HIS 12 years on the southwest circuit were described by Judge Carroll Moran this week as the happiest of his career.
Warm tributes were paid at Limerick Circuit Court on what his final day as the assigned judge this Tuesday.
And Judge Moran, while “thrilled” to have been elevated to the High Court, said he would miss life in Limerick and on the southwest circuit.
It was just before Christmas 2002 that Judge Moran was assigned to the circuit on an acting basis, an appointment that was made permanent two years later.
His late mother’s memories of Limerick in the 1930s were of a city that was “the stronghold of the Redemptorist Fathers, secondly as the engine room of Irish rugby, then as much as now, and thirdly as the source of the most beautiful women in Ireland, although I will leave it up to you to judge whether that remains the case,” he said.
Judge Moran’s early years in Limerick coincided with some of the worst outrages committed by organised criminals and had contributed to the city’s poor reputation.
But, Judge Moran said, it was “a reputation that is particularly ill-deserved”.
“Limerick is not a criminally violent place. Limerick is now is a peaceful place. For example, there has only been one homicide in Limerick since January 2013 and that’s almost two years. By contrast the news from Dublin is one of continuous murder and mayhem, as recently as on the news last night,” he said.
People could walk O’Connell Street and the side streets off of it in relative safety, he added, which was a claim that could not be made of the similarly named street in the capital.
And one of the reasons for the reduction in serious crime was the effective policing by An Garda Siochana, he said.
Judge Moran also paid tribute to the region’s lawyers.
“The standard of the legal profession here is as good as anywhere in the country and maybe better,” he said.
“Nothing is let slip, no point is left unchallenged, cases are well prepared and all of this work is done in a collegial manner and in a spirit of co-operation.”
He admitted there were times, however, when counsel launched into interminable, repetitive submissions that “I often said to myself that the only person I really like here is the accused”.
State solicitors Aidan Judge and Michael Murray had been “extraordinarily efficient and extremely fair” and never resorted to “putting the boot in”.
Judge Moran thanked the stenographers and court staff; court gardai including retired sergeant Gerry Rigney; prison and probation service officers; and the media for their contributions to the life of the court over many years.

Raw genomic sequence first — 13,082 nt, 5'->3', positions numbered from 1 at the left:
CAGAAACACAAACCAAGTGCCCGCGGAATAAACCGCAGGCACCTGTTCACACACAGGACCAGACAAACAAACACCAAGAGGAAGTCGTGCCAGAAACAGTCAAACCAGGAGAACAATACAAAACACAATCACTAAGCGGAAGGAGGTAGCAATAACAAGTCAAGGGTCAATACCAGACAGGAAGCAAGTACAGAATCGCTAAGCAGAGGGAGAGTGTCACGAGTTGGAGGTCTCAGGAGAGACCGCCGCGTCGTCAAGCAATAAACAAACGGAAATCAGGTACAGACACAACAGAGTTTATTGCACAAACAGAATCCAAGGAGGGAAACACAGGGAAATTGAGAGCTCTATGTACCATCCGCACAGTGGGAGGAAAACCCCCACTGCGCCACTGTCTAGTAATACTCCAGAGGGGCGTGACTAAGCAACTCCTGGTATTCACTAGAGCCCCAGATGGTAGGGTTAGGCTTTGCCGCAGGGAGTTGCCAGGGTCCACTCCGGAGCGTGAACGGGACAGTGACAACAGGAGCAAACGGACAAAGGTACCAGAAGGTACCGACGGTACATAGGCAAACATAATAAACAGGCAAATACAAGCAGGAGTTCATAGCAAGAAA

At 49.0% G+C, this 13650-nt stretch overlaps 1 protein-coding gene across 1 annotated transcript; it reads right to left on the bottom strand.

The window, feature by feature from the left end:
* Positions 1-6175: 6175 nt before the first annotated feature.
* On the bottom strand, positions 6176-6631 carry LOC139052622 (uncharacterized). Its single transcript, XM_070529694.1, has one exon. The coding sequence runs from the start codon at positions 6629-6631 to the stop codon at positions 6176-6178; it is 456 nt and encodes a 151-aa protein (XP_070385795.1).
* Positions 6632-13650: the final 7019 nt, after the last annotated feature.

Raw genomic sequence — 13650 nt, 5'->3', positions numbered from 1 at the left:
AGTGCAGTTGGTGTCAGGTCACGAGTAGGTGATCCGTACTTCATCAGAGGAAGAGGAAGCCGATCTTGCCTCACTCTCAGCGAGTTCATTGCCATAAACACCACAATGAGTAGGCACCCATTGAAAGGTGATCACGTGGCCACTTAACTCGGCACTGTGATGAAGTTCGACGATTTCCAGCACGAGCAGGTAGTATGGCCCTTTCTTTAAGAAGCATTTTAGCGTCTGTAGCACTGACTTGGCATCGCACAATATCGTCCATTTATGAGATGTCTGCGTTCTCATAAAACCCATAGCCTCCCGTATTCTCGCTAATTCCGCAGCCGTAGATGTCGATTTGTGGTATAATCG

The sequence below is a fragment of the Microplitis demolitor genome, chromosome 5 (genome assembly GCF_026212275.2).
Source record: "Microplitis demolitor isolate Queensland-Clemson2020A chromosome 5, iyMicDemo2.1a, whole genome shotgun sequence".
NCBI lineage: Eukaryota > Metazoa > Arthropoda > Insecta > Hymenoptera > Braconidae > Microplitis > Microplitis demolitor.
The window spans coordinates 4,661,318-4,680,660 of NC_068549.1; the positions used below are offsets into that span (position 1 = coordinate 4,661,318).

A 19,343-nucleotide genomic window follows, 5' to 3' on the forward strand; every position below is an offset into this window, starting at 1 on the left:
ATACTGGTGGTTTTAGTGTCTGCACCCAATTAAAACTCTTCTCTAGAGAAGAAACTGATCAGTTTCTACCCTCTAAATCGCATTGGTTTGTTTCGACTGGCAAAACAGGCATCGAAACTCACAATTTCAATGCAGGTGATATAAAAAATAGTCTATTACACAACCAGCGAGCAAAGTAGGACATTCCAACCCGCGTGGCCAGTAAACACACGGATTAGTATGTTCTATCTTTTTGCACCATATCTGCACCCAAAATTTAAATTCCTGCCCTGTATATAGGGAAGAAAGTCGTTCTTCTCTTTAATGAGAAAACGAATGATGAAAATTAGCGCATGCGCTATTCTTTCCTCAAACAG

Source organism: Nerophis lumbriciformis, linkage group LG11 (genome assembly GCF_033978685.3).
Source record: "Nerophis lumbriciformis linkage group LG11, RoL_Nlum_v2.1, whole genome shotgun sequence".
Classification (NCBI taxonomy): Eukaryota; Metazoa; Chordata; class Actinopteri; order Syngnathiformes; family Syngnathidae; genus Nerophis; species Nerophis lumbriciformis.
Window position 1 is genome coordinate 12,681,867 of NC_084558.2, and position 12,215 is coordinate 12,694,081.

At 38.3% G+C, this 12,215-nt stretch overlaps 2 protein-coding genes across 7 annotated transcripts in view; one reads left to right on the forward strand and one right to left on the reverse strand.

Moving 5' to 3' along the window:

A special word of thanks was reserved for courthouse caretaker Ollie McCarthy, who he said had “put me in good humour every day” with his cheerful, if sometimes “insolent”, greetings.
Among those to pay tribute to Judge Moran on his final day in Limerick were Gerry McCague on behalf of court staff and Des Long BL.
Mr Murray said that “all the praise being heaped on you today is fully deserved”.
Having witnessed the departure of every Circuit Court judge since Barra O Briain, Mr Murray said he had never before seen such a level of sadness.
“You have served this city well and you have done considerable service to the citizenry of Limerick,” he said.
“You never sent anybody to prison lightly. It was very measured; you agonised over it and more often than not you erred on the side of leniency, which is a good thing because as we all know, a harsh court is a bad court – and you never ran a bad court.”
It was an example, Mr Murray continued, that ought to be emulated by judges around the country.
Speaking on behalf of the solicitors, Ted McCarthy said the legal profession had become “used to the very high standards you brought as judge on this circuit”. That could be seen in the consistency and fairness in judgements over the last 12 years.
“People have received fair treatment in this court and that is the highest accolade anybody can give to you,” Mr McCarthy said.
And Garda Chief Superintendent David Sheahan also dwelt on Judge Moran’s “excellent leadership of the court” and his inherent fairness during what was “a fractious period in Limerick’s history”.
“While all around were losing their heads, you were always calm and collected” and this was reflected in the judgements handed down, Chief Supt Sheahan said.
What was a significant gain for the High Court was a significant loss for Limerick, he added.